Coyote urban: With a string of sightings, the animals are making moves in Manhattan

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One moseyed around Manhattan's East Village. Another was caught in trendy Chelsea. Yet another rambled through a Hudson River park this week.

Tourists? Hipsters?


A string of recent sightings in Manhattan has drawn new attention to the wily critters that have been spotted periodically in New York since the 1990s. Experts say New Yorkers should expect to see more of them as they become more comfortable adapting to city streets and parks. Call it coyote urban.

"I would say that this is going to be a new normal: that coyotes are going to continually show up in downtown New York City," says Daniel Bogan, a coyote researcher at Siena College.

At least four coyotes have been spotted around Manhattan so far this year, and one was seen clambering around on the roof of a Queens bar before disappearing, says Sarah Aucoin, the director of the city's Urban Park Rangers program. Three of the animals were captured in Manhattan and released in Bronx parks with established coyote populations, she said.

Police chased after the fourth on Wednesday in Manhattan's Riverside Park, even using a helicopter before until the animal secreted itself in deep brush near Grant's Tomb.

There's no firm count of coyotes or sightings in the nation's biggest city, but the population is probably at least in the teens, says wildlife biologist Chris Nagy, a co-founder of a study group called the Gotham Coyote Project and the research director at the Mianus River Gorge in Bedford, New York.

With some coyotes ensconced and breeding in the Bronx, others are likely heading into Manhattan this spring to seek their own turf, said coyote project co-founder Mark Weckel, a conservation biologist at the American Museum of Natural History.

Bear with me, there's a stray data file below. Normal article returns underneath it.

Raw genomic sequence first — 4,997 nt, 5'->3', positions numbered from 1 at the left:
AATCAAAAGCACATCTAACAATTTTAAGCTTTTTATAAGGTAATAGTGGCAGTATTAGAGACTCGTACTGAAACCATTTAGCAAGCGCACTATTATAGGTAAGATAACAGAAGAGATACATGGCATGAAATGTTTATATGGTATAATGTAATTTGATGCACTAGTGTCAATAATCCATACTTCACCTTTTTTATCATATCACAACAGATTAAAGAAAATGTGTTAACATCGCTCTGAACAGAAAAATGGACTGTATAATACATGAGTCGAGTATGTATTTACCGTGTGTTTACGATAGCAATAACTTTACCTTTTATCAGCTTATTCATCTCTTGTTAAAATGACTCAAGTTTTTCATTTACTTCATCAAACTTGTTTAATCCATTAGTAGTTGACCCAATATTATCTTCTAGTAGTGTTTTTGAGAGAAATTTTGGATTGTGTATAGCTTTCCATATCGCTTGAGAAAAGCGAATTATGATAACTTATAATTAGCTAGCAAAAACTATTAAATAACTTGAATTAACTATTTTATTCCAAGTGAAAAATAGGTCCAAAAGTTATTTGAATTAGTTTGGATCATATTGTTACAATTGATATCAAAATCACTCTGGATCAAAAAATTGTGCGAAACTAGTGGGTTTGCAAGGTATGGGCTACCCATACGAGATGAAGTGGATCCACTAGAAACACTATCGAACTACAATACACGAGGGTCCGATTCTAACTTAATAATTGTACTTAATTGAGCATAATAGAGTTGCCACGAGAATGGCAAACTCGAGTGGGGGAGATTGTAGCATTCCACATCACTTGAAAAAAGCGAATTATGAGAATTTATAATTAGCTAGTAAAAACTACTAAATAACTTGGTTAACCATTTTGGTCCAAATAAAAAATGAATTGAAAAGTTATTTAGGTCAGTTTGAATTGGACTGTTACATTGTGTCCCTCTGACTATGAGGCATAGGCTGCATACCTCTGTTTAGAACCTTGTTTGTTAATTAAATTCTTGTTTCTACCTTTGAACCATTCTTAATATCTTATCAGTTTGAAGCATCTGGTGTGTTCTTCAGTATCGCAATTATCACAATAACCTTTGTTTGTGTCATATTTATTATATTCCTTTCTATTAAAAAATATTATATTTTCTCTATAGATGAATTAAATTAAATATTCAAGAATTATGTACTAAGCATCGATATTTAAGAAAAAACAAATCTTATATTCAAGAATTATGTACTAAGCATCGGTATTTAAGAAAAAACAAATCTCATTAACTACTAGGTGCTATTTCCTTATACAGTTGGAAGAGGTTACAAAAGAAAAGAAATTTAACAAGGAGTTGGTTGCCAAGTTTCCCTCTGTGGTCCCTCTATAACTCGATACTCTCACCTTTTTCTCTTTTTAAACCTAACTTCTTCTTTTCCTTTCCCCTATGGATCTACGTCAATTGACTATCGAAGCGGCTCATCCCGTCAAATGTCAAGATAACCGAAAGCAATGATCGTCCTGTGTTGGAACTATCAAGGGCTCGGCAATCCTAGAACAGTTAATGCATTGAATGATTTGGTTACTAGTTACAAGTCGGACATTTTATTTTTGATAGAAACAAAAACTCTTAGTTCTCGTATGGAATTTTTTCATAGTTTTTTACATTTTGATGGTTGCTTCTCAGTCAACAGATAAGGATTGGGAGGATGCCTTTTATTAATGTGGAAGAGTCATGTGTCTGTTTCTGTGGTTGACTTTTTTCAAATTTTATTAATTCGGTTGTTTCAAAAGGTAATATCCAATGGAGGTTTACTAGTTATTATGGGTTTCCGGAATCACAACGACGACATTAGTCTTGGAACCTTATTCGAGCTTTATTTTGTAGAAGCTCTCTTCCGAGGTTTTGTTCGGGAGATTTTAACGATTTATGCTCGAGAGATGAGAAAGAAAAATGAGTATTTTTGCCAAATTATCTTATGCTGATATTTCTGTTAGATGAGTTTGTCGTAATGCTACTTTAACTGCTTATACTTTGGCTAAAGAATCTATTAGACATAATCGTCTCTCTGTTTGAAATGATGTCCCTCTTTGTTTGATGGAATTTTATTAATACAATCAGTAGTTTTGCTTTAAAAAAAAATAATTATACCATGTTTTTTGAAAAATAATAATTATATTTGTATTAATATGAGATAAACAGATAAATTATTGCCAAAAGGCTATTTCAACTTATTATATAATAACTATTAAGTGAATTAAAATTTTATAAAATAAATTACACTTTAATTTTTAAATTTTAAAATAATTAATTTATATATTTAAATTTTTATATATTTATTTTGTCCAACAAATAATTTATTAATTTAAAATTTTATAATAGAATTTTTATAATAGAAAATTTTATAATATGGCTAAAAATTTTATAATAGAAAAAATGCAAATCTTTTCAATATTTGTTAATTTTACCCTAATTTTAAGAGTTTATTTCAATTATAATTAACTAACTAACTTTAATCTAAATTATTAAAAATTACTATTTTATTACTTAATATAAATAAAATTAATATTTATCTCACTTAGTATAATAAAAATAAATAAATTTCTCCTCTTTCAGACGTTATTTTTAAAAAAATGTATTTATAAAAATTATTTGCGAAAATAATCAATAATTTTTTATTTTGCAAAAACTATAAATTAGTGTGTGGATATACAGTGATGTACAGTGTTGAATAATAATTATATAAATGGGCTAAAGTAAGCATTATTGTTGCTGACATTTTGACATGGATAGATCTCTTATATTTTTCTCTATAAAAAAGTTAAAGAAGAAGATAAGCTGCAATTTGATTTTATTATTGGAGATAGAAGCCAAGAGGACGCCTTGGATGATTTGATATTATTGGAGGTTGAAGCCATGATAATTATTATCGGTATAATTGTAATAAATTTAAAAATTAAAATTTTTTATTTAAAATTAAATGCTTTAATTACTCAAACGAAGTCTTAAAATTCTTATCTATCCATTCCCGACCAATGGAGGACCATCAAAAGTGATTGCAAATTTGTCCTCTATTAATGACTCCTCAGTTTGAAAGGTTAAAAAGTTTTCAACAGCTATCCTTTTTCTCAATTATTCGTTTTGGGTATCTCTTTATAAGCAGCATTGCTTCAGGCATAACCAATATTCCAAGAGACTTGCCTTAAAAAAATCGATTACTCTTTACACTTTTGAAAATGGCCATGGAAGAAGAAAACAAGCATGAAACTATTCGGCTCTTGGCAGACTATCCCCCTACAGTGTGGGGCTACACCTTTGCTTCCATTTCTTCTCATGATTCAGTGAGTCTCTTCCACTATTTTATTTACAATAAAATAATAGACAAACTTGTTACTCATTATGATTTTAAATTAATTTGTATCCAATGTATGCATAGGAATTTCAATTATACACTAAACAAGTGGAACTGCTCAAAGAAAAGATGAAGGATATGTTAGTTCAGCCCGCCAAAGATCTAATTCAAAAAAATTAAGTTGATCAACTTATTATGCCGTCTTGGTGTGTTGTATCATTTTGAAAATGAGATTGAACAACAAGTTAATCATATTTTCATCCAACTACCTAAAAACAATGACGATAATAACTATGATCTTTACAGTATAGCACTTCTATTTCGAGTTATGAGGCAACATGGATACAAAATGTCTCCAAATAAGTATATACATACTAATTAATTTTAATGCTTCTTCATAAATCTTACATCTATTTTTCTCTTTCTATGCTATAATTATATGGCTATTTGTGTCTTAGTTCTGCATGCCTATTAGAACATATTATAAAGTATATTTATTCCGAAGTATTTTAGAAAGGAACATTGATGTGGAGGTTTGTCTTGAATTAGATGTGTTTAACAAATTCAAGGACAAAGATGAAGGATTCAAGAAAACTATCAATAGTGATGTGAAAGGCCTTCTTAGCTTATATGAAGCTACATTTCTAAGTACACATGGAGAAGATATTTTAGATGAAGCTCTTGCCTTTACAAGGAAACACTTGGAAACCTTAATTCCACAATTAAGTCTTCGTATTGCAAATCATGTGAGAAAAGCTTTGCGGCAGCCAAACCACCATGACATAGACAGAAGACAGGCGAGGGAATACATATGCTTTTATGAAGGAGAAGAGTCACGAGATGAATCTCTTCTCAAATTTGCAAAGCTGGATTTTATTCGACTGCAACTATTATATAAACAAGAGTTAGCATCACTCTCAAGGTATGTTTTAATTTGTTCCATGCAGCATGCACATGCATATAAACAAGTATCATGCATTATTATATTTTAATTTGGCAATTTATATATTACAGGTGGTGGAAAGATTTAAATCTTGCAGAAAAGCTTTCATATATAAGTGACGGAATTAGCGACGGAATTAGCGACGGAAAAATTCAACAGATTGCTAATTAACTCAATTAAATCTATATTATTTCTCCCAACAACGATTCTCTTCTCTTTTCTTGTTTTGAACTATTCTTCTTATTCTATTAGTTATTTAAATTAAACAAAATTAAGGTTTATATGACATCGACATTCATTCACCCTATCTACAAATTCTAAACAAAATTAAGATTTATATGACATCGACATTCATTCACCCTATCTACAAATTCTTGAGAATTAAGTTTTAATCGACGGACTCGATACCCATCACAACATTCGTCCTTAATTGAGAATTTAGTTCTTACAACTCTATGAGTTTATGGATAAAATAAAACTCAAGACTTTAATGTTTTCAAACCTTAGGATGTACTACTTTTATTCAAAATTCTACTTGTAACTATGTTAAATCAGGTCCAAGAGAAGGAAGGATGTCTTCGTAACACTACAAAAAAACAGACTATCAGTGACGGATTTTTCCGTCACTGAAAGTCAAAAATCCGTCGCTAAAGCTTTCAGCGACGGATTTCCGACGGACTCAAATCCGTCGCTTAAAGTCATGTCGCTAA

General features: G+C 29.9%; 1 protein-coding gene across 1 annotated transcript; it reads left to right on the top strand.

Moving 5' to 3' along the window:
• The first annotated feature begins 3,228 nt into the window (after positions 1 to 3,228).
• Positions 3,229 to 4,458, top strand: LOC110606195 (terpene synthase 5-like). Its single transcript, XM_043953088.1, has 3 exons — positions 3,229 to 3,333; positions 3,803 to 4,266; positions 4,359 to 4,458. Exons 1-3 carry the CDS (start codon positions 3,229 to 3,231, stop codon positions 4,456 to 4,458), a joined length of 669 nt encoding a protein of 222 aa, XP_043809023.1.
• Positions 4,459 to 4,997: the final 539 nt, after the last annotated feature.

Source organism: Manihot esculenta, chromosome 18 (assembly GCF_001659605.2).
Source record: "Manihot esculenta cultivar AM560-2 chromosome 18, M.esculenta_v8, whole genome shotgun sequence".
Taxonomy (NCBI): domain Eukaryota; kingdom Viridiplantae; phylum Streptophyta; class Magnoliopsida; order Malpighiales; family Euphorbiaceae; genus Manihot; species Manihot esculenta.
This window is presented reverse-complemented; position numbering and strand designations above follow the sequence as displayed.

Coyotes were once creatures of Midwestern plains and southwestern deserts. But they have dramatically expanded their range in the last two centuries, partly because of declines in their predators, such as wolves and cougars, experts say.

Although coyotes have been hunted for sport and killed as threats to livestock, they're now found from coast to coast. There are an estimated 30,000 in New York state, where they were first noted in the 1930s, the state Department of Environmental Conservation says.

Hardy and omnivorous, they've appeared in cities from San Francisco to Detroit to Chicago, where one coyote popped into a downtown sandwich shop in 2007 and researchers have tracked hundreds in the area. In New York, there were at least four Manhattan sightings in 2010 and a headline-grabbing chase in Central Park in 2006.

If coyotes have acclimated themselves to living among people, it doesn't necessarily go both ways.

The animals are generally shy but sometimes go after people and pets. There have been two coyote attacks in northern New Jersey's Bergen County this month; one man was bitten Sunday by a coyote that tested positive for rabies. Suburban Chappaqua, New York, has been enmeshed in bitter debate over whether and when to kill coyotes after at least 10 recent attacks on pets.

There haven't been any reports of aggressive coyotes in New York City, Aucoin said.

Wildlife experts say people can reduce the risk of coyote conflicts by not feeding them and securing trash and pets, among other steps.

"We'll just have to adapt our behavior and accept the fact that they're going to be around," says Patrick Thomas, general curator of the Wildlife Conservation Society, who's captured images of coyotes on a motion-activated camera in his own New Jersey backyard.


Reach Jennifer Peltz on Twitter @ jennpeltz.